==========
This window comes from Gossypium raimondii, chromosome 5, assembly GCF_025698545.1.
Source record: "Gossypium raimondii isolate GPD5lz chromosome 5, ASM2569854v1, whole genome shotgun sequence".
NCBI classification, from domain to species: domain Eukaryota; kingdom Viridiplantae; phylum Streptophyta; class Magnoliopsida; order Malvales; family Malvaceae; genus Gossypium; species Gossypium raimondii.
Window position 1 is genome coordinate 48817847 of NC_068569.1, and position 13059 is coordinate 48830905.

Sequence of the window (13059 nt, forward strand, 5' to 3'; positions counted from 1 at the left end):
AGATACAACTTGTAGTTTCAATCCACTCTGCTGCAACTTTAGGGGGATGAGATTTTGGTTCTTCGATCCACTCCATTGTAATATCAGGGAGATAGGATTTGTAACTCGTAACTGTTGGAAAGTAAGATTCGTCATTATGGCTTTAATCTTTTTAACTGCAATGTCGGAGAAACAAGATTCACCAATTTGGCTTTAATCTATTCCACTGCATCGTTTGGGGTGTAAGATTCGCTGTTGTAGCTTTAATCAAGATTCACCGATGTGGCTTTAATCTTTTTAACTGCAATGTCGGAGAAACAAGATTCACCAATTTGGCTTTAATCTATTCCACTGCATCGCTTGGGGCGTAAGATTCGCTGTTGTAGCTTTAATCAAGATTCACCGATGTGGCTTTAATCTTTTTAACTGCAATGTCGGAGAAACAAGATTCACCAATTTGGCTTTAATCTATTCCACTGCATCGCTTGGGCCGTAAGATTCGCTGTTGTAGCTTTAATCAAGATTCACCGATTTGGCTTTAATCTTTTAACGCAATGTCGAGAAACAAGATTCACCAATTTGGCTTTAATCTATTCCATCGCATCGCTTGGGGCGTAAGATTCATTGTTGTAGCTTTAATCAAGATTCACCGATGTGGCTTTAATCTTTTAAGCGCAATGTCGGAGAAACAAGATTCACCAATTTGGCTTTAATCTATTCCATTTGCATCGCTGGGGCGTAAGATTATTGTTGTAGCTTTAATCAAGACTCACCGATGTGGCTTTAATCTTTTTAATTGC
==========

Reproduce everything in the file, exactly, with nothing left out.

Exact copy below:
This window comes from Gossypium raimondii, chromosome 5, assembly GCF_025698545.1.
Source record: "Gossypium raimondii isolate GPD5lz chromosome 5, ASM2569854v1, whole genome shotgun sequence".
NCBI classification, from domain to species: domain Eukaryota; kingdom Viridiplantae; phylum Streptophyta; class Magnoliopsida; order Malvales; family Malvaceae; genus Gossypium; species Gossypium raimondii.
Window position 1 is genome coordinate 48817847 of NC_068569.1, and position 13059 is coordinate 48830905.

Sequence of the window (13059 nt, forward strand, 5' to 3'; positions counted from 1 at the left end):
AGATACAACTTGTAGTTTCAATCCACTCTGCTGCAACTTTAGGGGGATGAGATTTTGGTTCTTCGATCCACTCCATTGTAATATCAGGGAGATAGGATTTGTAACTCGTAACTGTTGGAAAGTAAGATTCGTCATTATGGCTTTAATCTTTTTAACTGCAATGTCGGAGAAACAAGATTCACCAATTTGGCTTTAATCTATTCCACTGCATCGTTTGGGGTGTAAGATTCGCTGTTGTAGCTTTAATCAAGATTCACCGATGTGGCTTTAATCTTTTTAACTGCAATGTCGGAGAAACAAGATTCACCAATTTGGCTTTAATCTATTCCACTGCATCGCTTGGGGCGTAAGATTCGCTGTTGTAGCTTTAATCAAGATTCACCGATGTGGCTTTAATCTTTTTAACTGCAATGTCGGAGAAACAAGATTCACCAATTTGGCTTTAATCTATTCCACTGCATCGCTTGGGCCGTAAGATTCGCTGTTGTAGCTTTAATCAAGATTCACCGATTTGGCTTTAATCTTTTAACGCAATGTCGAGAAACAAGATTCACCAATTTGGCTTTAATCTATTCCATCGCATCGCTTGGGGCGTAAGATTCATTGTTGTAGCTTTAATCAAGATTCACCGATGTGGCTTTAATCTTTTAAGCGCAATGTCGGAGAAACAAGATTCACCAATTTGGCTTTAATCTATTCCATTTGCATCGCTGGGGCGTAAGATTATTGTTGTAGCTTTAATCAAGACTCACCGATGTGGCTTTAATCTTTTTAATTGC